The dollar fell against rival currencies on Friday on the back of weak factory inflation data, while the euro was firm after the European Central Bank hinted that it could be bracing for a reduction in its massive monetary stimulus.
The dollar index, which tracks the greenback against a basket of six major rival currencies, dropped to 91.814. A move below the Jan. 2 low of 91.751 would put it at its lowest since Sept. 20.
The index was poised to lose 0.2 percent for the week, weighed down by recent data that showed U.S. producer prices dropped for the first time in almost 1-½ years in December, which could dampen expectations that inflation will pick up this year.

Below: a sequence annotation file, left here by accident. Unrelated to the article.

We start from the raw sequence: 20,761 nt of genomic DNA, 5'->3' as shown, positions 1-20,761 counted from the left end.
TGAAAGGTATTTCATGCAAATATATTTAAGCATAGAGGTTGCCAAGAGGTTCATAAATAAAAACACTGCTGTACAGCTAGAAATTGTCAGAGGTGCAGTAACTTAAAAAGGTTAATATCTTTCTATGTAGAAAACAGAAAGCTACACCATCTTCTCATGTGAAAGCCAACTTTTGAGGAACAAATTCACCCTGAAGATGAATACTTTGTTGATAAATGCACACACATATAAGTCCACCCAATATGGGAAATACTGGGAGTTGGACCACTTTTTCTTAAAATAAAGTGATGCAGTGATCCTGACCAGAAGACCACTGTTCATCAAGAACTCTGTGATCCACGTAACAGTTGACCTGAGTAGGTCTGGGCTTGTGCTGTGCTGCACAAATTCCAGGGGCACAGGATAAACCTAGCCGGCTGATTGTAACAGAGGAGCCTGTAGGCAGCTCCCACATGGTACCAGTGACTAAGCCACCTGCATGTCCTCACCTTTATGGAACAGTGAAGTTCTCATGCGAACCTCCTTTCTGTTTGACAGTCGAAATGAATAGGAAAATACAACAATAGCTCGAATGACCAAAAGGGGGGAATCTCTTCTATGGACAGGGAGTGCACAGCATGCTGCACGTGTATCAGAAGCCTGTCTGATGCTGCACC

Against the yen, the dollar was nearly flat on the day at 111.27 JPY, after tumbling a six-week low of 111.05 yen on Thursday.
The greenback remains 1.6 percent lower for the week in which the Japanese currency jumped as a routine operational cut in bond purchases by the Bank of Japan caused speculation that the central bank would unwind its massive stimulus.
The euro rose 0.2 percent to $1.2050, approaching its almost four-month peak of $1.2089 set last week. It was 0.2 percent higher for the week.
The common currency rallied on Thursday, after ECB policymakers said in minutes of the bank's December meeting that they could revisit their communication stance early this year, raising expectations that they are preparing to trim their monetary stimulus program.
Investors took the relatively hawkish statement as a further signal that the ECB will taper its 2.55 trillion euro ($3.07 trillion) bond buying scheme in 2018 if Europe's economy continues to accelerate.